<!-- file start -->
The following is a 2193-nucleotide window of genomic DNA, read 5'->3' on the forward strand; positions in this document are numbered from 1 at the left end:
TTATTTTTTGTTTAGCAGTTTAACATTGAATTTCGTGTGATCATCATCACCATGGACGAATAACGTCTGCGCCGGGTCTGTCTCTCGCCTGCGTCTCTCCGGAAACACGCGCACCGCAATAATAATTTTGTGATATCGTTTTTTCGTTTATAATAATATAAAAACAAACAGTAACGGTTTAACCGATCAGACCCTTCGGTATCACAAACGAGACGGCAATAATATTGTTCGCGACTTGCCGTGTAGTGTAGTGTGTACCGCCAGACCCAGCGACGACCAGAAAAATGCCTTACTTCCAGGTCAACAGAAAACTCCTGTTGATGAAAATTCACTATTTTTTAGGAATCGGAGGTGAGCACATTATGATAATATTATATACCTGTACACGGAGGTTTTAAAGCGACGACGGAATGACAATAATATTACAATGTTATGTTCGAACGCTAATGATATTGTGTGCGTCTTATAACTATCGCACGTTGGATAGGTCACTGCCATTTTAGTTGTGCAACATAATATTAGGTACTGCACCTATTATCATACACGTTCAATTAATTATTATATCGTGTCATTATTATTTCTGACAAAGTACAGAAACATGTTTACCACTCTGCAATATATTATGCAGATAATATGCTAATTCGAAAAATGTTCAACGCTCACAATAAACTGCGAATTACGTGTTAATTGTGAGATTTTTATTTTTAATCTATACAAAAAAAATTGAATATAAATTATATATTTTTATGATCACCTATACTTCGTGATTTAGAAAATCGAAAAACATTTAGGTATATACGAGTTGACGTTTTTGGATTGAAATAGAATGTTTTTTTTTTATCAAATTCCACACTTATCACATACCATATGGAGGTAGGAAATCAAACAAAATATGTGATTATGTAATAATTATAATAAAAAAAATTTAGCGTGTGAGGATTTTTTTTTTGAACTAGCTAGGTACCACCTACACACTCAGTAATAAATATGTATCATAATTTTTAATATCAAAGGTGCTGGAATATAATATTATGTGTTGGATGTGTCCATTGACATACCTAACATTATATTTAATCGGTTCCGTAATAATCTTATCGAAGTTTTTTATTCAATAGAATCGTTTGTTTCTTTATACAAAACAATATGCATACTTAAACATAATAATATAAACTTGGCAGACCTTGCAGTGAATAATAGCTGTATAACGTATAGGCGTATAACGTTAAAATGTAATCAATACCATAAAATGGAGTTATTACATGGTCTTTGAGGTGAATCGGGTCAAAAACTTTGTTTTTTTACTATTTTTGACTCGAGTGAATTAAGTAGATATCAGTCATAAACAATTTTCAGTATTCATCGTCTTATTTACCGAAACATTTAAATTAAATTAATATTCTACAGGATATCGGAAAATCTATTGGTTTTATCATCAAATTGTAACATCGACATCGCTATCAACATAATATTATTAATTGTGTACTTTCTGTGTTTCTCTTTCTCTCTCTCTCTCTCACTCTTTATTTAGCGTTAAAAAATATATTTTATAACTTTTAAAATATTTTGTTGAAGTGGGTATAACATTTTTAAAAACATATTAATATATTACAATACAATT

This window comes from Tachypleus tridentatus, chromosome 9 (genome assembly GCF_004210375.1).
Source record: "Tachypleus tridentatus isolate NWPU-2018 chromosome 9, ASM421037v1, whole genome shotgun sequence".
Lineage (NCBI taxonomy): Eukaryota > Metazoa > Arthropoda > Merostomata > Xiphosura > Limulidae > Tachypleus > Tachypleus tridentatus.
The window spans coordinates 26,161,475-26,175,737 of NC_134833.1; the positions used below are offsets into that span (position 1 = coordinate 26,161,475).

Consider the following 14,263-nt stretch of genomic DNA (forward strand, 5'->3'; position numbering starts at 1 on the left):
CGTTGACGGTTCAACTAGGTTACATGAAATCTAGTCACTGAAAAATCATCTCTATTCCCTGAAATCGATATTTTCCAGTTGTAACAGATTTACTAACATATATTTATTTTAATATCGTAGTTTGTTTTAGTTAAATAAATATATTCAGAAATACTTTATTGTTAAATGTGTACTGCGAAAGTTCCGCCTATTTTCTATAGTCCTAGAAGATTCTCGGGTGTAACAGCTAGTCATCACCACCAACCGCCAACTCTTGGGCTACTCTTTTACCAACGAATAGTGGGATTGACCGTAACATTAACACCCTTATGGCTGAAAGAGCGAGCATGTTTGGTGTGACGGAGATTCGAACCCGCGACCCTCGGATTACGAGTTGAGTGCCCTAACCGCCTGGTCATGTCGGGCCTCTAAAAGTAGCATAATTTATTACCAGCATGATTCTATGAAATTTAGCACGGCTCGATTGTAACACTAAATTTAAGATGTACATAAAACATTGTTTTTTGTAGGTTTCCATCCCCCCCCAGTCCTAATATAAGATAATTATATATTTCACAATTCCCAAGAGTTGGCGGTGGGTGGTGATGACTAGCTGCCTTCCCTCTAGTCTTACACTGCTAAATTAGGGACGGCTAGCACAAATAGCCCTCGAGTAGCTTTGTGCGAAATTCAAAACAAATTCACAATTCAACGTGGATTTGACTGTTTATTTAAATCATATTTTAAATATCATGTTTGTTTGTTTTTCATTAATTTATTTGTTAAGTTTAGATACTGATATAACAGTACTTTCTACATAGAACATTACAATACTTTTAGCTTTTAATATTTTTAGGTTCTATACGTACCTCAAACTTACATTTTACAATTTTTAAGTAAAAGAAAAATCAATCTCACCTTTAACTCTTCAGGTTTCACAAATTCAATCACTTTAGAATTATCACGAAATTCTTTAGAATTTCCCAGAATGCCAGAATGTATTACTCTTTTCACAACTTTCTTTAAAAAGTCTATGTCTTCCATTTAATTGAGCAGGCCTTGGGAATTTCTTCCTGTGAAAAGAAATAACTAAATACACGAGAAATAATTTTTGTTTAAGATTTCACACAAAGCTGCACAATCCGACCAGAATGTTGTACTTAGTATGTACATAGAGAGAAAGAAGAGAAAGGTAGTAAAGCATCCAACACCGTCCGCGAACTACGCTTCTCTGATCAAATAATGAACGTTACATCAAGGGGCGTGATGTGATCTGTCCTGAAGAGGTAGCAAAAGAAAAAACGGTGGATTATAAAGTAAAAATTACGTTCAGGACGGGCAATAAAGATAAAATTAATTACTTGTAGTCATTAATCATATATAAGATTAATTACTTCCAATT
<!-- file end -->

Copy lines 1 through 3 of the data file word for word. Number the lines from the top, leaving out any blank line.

The following is a 2193-nucleotide window of genomic DNA, read 5'->3' on the forward strand; positions in this document are numbered from 1 at the left end:
TTATTTTTTGTTTAGCAGTTTAACATTGAATTTCGTGTGATCATCATCACCATGGACGAATAACGTCTGCGCCGGGTCTGTCTCTCGCCTGCGTCTCTCCGGAAACACGCGCACCGCAATAATAATTTTGTGATATCGTTTTTTCGTTTATAATAATATAAAAACAAACAGTAACGGTTTAACCGATCAGACCCTTCGGTATCACAAACGAGACGGCAATAATATTGTTCGCGACTTGCCGTGTAGTGTAGTGTGTACCGCCAGACCCAGCGACGACCAGAAAAATGCCTTACTTCCAGGTCAACAGAAAACTCCTGTTGATGAAAATTCACTATTTTTTAGGAATCGGAGGTGAGCACATTATGATAATATTATATACCTGTACACGGAGGTTTTAAAGCGACGACGGAATGACAATAATATTACAATGTTATGTTCGAACGCTAATGATATTGTGTGCGTCTTATAACTATCGCACGTTGGATAGGTCACTGCCATTTTAGTTGTGCAACATAATATTAGGTACTGCACCTATTATCATACACGTTCAATTAATTATTATATCGTGTCATTATTATTTCTGACAAAGTACAGAAACATGTTTACCACTCTGCAATATATTATGCAGATAATATGCTAATTCGAAAAATGTTCAACGCTCACAATAAACTGCGAATTACGTGTTAATTGTGAGATTTTTATTTTTAATCTATACAAAAAAAATTGAATATAAATTATATATTTTTATGATCACCTATACTTCGTGATTTAGAAAATCGAAAAACATTTAGGTATATACGAGTTGACGTTTTTGGATTGAAATAGAATGTTTTTTTTTTATCAAATTCCACACTTATCACATACCATATGGAGGTAGGAAATCAAACAAAATATGTGATTATGTAATAATTATAATAAAAAAAATTTAGCGTGTGAGGATTTTTTTTTTGAACTAGCTAGGTACCACCTACACACTCAGTAATAAATATGTATCATAATTTTTAATATCAAAGGTGCTGGAATATAATATTATGTGTTGGATGTGTCCATTGACATACCTAACATTATATTTAATCGGTTCCGTAATAATCTTATCGAAGTTTTTTATTCAATAGAATCGTTTGTTTCTTTATACAAAACAATATGCATACTTAAACATAATAATATAAACTTGGCAGACCTTGCAGTGAATAATAGCTGTATAACGTATAGGCGTATAACGTTAAAATGTAATCAATACCATAAAATGGAGTTATTACATGGTCTTTGAGGTGAATCGGGTCAAAAACTTTGTTTTTTTACTATTTTTGACTCGAGTGAATTAAGTAGATATCAGTCATAAACAATTTTCAGTATTCATCGTCTTATTTACCGAAACATTTAAATTAAATTAATATTCTACAGGATATCGGAAAATCTATTGGTTTTATCATCAAATTGTAACATCGACATCGCTATCAACATAATATTATTAATTGTGTACTTTCTGTGTTTCTCTTTCTCTCTCTCTCTCTCACTCTTTATTTAGCGTTAAAAAATATATTTTATAACTTTTAAAATATTTTGTTGAAGTGGGTATAACATTTTTAAAAACATATTAATATATTACAATACAATT

This window comes from Tachypleus tridentatus, chromosome 9 (genome assembly GCF_004210375.1).